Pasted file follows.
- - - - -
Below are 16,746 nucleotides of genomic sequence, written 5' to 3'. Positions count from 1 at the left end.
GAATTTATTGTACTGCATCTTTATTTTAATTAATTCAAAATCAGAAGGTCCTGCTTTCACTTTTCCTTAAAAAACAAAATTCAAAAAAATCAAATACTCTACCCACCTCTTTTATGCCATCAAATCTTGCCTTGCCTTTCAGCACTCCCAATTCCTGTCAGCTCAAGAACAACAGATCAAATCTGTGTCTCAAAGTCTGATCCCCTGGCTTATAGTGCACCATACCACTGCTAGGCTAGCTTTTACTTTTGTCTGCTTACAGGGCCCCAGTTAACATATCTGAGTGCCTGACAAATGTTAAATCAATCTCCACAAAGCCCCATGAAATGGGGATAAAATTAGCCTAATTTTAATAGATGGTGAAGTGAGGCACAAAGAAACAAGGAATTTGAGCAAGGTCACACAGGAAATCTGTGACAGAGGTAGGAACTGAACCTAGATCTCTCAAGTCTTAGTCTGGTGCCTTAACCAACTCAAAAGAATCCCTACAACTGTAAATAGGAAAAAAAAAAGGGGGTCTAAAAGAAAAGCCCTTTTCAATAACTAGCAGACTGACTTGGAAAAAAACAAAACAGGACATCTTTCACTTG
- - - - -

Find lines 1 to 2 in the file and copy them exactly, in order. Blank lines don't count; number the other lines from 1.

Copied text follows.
Below are 16,746 nucleotides of genomic sequence, written 5' to 3'. Positions count from 1 at the left end.
GAATTTATTGTACTGCATCTTTATTTTAATTAATTCAAAATCAGAAGGTCCTGCTTTCACTTTTCCTTAAAAAACAAAATTCAAAAAAATCAAATACTCTACCCACCTCTTTTATGCCATCAAATCTTGCCTTGCCTTTCAGCACTCCCAATTCCTGTCAGCTCAAGAACAACAGATCAAATCTGTGTCTCAAAGTCTGATCCCCTGGCTTATAGTGCACCATACCACTGCTAGGCTAGCTTTTACTTTTGTCTGCTTACAGGGCCCCAGTTAACATATCTGAGTGCCTGACAAATGTTAAATCAATCTCCACAAAGCCCCATGAAATGGGGATAAAATTAGCCTAATTTTAATAGATGGTGAAGTGAGGCACAAAGAAACAAGGAATTTGAGCAAGGTCACACAGGAAATCTGTGACAGAGGTAGGAACTGAACCTAGATCTCTCAAGTCTTAGTCTGGTGCCTTAACCAACTCAAAAGAATCCCTACAACTGTAAATAGGAAAAAAAAAAGGGGGTCTAAAAGAAAAGCCCTTTTCAATAACTAGCAGACTGACTTGGAAAAAAACAAAACAGGACATCTTTCACTTG